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My Interview with Holocaust survivor Dr. Robert Fisch

October 6, 2008
robert-fisch

Dr. Robert Fisch


From the moment I first read about Dr. Robert Fisch, I felt drawn to him and wanted to meet him. Dr. Fisch, a native of Hungary, miraculously survived eleven months in Nazi work camps and the Gunskirchen concentration camp in the German forest.

After World War II ended, he completed medical school in Hungary, then came to America in 1957. He eventually became a University of Minnesota professor of pediatrics and an international expert on the metabolic disease PKU (phenylketonuria).

Dr. Fisch’s first book, Light from the Yellow Star: A Lesson of Love from the Holocaust, is illustrated with one of his paintings and introduced by one of the biblical quotes carved on the walls of the Memorial of the Hungarian Jewish Martyrs in Budapest, Hungary. 

Now retired, Dr. Fisch lives in a Minneapolis condo, where he graciously welcomed me and told me his story, which I arranged to have published in the February 2008 issue of The Jewish Magazine, an online journal.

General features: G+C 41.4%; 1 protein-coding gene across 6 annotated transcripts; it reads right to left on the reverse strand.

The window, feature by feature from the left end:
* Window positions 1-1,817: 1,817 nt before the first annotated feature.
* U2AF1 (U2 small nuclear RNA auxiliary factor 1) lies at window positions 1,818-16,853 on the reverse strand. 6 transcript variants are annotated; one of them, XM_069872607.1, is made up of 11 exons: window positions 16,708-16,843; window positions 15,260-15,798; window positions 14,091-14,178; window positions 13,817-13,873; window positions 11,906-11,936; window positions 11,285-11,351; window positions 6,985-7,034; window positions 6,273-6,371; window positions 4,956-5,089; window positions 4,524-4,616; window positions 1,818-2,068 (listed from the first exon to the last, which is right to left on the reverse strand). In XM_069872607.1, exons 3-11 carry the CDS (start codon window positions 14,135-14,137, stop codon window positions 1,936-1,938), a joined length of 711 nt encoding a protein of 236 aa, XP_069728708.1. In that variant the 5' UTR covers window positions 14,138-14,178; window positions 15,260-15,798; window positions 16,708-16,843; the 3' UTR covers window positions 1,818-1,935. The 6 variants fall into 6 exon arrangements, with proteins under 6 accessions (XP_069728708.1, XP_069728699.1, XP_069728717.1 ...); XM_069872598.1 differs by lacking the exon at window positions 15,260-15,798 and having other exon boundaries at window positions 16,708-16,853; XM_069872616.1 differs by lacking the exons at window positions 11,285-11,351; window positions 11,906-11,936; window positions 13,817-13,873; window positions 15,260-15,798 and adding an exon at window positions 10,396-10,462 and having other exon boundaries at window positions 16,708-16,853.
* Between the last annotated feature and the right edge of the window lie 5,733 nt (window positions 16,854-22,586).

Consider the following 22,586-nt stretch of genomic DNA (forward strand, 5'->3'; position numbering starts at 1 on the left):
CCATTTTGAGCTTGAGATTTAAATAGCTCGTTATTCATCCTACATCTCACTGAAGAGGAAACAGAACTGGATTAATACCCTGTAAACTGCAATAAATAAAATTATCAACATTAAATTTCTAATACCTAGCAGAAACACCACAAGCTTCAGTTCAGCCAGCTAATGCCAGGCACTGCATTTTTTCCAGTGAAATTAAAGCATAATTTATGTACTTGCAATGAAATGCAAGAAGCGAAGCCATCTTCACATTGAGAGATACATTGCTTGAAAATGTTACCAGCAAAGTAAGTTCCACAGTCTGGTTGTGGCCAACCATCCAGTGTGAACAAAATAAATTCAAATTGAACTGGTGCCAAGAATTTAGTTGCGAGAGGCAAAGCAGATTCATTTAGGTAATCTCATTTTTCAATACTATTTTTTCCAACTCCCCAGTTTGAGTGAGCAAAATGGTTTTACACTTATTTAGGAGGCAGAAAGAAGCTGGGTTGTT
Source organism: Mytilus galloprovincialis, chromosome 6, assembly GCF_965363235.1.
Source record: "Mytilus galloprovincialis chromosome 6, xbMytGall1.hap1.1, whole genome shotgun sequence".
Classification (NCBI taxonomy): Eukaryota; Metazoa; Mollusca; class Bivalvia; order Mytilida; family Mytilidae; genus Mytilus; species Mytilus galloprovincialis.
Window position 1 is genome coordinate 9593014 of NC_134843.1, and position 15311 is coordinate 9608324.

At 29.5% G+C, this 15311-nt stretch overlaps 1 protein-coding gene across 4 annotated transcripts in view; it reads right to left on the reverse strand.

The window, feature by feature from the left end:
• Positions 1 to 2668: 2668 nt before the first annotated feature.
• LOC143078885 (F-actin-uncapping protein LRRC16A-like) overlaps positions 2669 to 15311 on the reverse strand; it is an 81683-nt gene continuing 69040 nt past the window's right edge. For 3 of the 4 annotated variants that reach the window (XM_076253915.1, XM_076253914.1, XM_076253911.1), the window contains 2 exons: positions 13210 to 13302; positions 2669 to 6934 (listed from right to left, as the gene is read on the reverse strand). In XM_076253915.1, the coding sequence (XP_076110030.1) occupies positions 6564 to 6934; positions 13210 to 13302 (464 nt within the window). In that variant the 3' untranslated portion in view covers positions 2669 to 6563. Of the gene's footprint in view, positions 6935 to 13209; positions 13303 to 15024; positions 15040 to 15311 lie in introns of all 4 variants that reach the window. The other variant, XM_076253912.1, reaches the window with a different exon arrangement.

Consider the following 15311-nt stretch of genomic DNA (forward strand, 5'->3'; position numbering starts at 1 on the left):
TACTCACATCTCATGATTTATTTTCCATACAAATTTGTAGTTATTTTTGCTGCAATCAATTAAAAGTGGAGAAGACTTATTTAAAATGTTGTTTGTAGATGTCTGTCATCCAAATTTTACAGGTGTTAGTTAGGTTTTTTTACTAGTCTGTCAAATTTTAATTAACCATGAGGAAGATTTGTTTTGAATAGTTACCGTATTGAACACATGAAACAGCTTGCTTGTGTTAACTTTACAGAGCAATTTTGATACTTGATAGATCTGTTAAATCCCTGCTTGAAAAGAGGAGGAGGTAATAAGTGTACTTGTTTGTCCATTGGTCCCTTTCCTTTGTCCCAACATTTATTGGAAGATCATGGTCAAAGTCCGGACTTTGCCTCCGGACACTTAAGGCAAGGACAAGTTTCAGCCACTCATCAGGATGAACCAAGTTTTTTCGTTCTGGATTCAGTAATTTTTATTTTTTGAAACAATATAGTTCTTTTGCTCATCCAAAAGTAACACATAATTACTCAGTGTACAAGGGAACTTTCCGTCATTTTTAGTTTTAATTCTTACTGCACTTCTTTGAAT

ROBERT O. FISCH, M.D.

Fisch, a retired University of Minnesota professor of pediatrics and an international expert on the metabolic disease PKU (phenylketonuria), survived the two most oppressive totalitarian regimes of the twentieth century. A Holocaust survivor, he has been knighted in Hungary for his role in the 1956 revolution against communism. Fisch is also an accomplished artist. Each segment of his first book, “Light from the Yellow Star: A Lesson of Love from the Holocaust,” is illustrated with one of his paintings and introduced by one of the biblical quotes carved on the walls of the Jewish Memorial Cemetery for the Martyrs in Budapest, Hungary. The book is distributed at no cost to interested schools through the Yellow Star Foundation, a nonprofit organization dedicated to helping educate young people about the Holocaust. Fisch’s subsequent books include, “The Metamorphosis to Freedom,” and “Dear Dr. Fisch: Children’s Letters to a Holocaust Survivor.” For more information, visit yellowstarfoundation.org.

My childhood in Budapest was very happy. My parents worked very hard. I had nice clothes, good food, many friends, and much love. A devout Catholic nurse named Anna Tatrai lived with us and helped raise me. I was taught to respect others’ beliefs and ways of life. I attended Friday service in the synagogue and also Sunday Mass. Just as bridges over the Danube River connect the two parts of my city, Buda and Pest, so it was in my home. Different religions were linked by love and understanding.

On March 19, 1944, nine months after I graduated high school, the Nazis invaded and occupied Hungary because the Hungarian government, which was on the side of Germany, tried to make a separate peace. From that point on, every Hungarian Jew had to (more…)